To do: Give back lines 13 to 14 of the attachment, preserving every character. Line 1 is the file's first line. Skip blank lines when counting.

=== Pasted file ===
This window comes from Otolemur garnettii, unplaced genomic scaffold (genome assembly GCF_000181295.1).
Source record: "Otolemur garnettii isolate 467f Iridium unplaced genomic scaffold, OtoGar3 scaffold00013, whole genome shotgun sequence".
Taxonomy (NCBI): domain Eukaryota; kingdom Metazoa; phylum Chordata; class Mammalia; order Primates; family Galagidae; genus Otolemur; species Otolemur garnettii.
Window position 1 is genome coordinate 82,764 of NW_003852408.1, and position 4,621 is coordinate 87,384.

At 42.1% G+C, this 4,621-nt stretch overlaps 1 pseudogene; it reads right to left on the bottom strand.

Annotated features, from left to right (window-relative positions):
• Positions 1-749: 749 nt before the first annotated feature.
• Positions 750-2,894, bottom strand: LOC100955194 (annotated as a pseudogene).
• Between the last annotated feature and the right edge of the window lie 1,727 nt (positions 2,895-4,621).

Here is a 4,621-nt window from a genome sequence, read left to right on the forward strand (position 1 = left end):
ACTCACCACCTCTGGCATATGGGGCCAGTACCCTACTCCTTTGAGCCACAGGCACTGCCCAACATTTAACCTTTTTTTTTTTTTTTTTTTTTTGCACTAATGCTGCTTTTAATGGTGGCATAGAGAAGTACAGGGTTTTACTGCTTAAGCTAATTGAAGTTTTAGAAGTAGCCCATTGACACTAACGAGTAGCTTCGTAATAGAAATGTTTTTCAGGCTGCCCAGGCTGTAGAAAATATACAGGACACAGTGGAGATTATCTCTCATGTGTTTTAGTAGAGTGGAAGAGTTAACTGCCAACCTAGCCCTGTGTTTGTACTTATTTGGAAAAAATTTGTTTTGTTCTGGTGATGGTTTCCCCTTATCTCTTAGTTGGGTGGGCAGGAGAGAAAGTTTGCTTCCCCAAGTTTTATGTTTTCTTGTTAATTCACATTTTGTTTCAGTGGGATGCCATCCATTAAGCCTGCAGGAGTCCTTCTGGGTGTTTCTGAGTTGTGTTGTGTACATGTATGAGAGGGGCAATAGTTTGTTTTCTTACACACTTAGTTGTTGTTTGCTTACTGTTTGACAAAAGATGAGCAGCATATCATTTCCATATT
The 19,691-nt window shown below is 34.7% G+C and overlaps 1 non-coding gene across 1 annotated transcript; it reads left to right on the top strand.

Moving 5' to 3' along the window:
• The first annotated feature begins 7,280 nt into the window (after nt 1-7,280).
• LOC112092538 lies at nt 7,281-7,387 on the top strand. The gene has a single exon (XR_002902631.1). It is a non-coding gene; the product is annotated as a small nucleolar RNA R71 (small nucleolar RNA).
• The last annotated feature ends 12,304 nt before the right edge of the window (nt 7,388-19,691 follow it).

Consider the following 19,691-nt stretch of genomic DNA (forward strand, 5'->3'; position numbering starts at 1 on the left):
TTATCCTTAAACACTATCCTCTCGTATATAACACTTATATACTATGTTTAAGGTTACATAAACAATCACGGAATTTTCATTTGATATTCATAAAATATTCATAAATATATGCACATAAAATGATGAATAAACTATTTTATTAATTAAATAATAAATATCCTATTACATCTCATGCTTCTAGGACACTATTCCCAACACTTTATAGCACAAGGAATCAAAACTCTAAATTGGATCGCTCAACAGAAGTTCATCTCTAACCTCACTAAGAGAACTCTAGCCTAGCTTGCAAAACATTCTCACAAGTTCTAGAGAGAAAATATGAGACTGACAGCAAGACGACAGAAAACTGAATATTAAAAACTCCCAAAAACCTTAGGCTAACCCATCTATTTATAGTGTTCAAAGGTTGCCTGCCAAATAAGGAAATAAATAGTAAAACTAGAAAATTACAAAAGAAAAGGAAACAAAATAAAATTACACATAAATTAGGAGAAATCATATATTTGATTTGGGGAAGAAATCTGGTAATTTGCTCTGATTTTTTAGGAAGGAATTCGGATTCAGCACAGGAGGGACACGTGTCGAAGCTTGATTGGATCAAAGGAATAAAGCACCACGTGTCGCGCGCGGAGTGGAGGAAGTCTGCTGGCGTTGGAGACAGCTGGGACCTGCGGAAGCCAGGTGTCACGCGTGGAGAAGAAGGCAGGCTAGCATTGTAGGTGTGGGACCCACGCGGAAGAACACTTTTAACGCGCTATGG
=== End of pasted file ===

Moving 5' to 3' along the window:
• The first annotated feature begins 7,280 nt into the window (after nt 1-7,280).